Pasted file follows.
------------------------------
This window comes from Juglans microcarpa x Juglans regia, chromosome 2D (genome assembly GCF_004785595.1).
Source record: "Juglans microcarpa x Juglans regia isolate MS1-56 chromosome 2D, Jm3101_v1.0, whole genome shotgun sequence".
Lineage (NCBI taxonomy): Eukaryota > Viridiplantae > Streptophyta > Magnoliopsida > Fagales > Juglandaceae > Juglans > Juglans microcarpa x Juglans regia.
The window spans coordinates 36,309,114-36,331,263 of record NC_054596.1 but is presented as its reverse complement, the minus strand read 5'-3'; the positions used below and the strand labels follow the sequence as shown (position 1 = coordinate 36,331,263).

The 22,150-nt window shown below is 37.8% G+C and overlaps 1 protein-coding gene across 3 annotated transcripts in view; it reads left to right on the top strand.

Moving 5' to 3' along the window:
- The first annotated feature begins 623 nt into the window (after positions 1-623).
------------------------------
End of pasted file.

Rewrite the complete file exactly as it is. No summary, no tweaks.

This window comes from Juglans microcarpa x Juglans regia, chromosome 2D (genome assembly GCF_004785595.1).
Source record: "Juglans microcarpa x Juglans regia isolate MS1-56 chromosome 2D, Jm3101_v1.0, whole genome shotgun sequence".
Lineage (NCBI taxonomy): Eukaryota > Viridiplantae > Streptophyta > Magnoliopsida > Fagales > Juglandaceae > Juglans > Juglans microcarpa x Juglans regia.
The window spans coordinates 36,309,114-36,331,263 of record NC_054596.1 but is presented as its reverse complement, the minus strand read 5'-3'; the positions used below and the strand labels follow the sequence as shown (position 1 = coordinate 36,331,263).

The 22,150-nt window shown below is 37.8% G+C and overlaps 1 protein-coding gene across 3 annotated transcripts in view; it reads left to right on the top strand.

Moving 5' to 3' along the window:
- The first annotated feature begins 623 nt into the window (after positions 1-623).